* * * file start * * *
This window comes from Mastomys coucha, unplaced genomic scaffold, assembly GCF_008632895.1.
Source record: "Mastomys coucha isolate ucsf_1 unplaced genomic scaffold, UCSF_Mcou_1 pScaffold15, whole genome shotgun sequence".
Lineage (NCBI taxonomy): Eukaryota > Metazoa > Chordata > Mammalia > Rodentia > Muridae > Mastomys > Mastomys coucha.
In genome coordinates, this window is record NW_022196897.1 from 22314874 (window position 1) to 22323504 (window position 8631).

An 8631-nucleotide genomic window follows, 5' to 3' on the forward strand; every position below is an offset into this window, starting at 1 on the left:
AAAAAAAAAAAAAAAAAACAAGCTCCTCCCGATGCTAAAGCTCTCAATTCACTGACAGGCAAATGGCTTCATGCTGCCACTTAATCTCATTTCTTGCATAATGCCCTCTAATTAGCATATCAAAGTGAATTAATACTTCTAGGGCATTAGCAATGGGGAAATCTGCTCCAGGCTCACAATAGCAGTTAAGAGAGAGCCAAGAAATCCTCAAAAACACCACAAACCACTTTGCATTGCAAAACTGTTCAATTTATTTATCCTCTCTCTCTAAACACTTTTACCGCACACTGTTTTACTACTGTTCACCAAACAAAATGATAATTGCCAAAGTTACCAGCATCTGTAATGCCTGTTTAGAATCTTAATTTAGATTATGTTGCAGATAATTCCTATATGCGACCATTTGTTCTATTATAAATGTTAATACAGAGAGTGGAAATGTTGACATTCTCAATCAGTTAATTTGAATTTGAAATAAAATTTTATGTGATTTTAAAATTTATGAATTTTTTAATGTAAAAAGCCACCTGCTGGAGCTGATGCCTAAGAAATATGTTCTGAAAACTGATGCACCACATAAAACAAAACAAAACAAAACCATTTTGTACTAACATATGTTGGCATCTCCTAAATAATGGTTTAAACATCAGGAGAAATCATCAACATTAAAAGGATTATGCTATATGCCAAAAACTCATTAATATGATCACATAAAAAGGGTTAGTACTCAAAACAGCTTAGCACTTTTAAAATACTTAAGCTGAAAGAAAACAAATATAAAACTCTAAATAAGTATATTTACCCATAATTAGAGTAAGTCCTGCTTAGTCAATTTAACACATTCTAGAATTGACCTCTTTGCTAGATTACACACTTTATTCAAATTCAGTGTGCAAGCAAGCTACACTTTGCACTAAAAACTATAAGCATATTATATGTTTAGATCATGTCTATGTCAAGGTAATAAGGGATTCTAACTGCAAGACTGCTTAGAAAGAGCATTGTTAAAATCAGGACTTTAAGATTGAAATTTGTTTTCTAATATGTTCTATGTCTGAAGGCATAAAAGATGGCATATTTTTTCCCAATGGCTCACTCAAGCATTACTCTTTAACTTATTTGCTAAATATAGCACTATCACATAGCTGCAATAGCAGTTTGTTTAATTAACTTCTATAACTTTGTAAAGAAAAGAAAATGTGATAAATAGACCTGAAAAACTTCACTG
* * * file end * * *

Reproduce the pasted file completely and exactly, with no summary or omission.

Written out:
This window comes from Mastomys coucha, unplaced genomic scaffold, assembly GCF_008632895.1.
Source record: "Mastomys coucha isolate ucsf_1 unplaced genomic scaffold, UCSF_Mcou_1 pScaffold15, whole genome shotgun sequence".
Lineage (NCBI taxonomy): Eukaryota > Metazoa > Chordata > Mammalia > Rodentia > Muridae > Mastomys > Mastomys coucha.
In genome coordinates, this window is record NW_022196897.1 from 22314874 (window position 1) to 22323504 (window position 8631).

An 8631-nucleotide genomic window follows, 5' to 3' on the forward strand; every position below is an offset into this window, starting at 1 on the left:
AAAAAAAAAAAAAAAAAACAAGCTCCTCCCGATGCTAAAGCTCTCAATTCACTGACAGGCAAATGGCTTCATGCTGCCACTTAATCTCATTTCTTGCATAATGCCCTCTAATTAGCATATCAAAGTGAATTAATACTTCTAGGGCATTAGCAATGGGGAAATCTGCTCCAGGCTCACAATAGCAGTTAAGAGAGAGCCAAGAAATCCTCAAAAACACCACAAACCACTTTGCATTGCAAAACTGTTCAATTTATTTATCCTCTCTCTCTAAACACTTTTACCGCACACTGTTTTACTACTGTTCACCAAACAAAATGATAATTGCCAAAGTTACCAGCATCTGTAATGCCTGTTTAGAATCTTAATTTAGATTATGTTGCAGATAATTCCTATATGCGACCATTTGTTCTATTATAAATGTTAATACAGAGAGTGGAAATGTTGACATTCTCAATCAGTTAATTTGAATTTGAAATAAAATTTTATGTGATTTTAAAATTTATGAATTTTTTAATGTAAAAAGCCACCTGCTGGAGCTGATGCCTAAGAAATATGTTCTGAAAACTGATGCACCACATAAAACAAAACAAAACAAAACCATTTTGTACTAACATATGTTGGCATCTCCTAAATAATGGTTTAAACATCAGGAGAAATCATCAACATTAAAAGGATTATGCTATATGCCAAAAACTCATTAATATGATCACATAAAAAGGGTTAGTACTCAAAACAGCTTAGCACTTTTAAAATACTTAAGCTGAAAGAAAACAAATATAAAACTCTAAATAAGTATATTTACCCATAATTAGAGTAAGTCCTGCTTAGTCAATTTAACACATTCTAGAATTGACCTCTTTGCTAGATTACACACTTTATTCAAATTCAGTGTGCAAGCAAGCTACACTTTGCACTAAAAACTATAAGCATATTATATGTTTAGATCATGTCTATGTCAAGGTAATAAGGGATTCTAACTGCAAGACTGCTTAGAAAGAGCATTGTTAAAATCAGGACTTTAAGATTGAAATTTGTTTTCTAATATGTTCTATGTCTGAAGGCATAAAAGATGGCATATTTTTTCCCAATGGCTCACTCAAGCATTACTCTTTAACTTATTTGCTAAATATAGCACTATCACATAGCTGCAATAGCAGTTTGTTTAATTAACTTCTATAACTTTGTAAAGAAAAGAAAATGTGATAAATAGACCTGAAAAACTTCACTG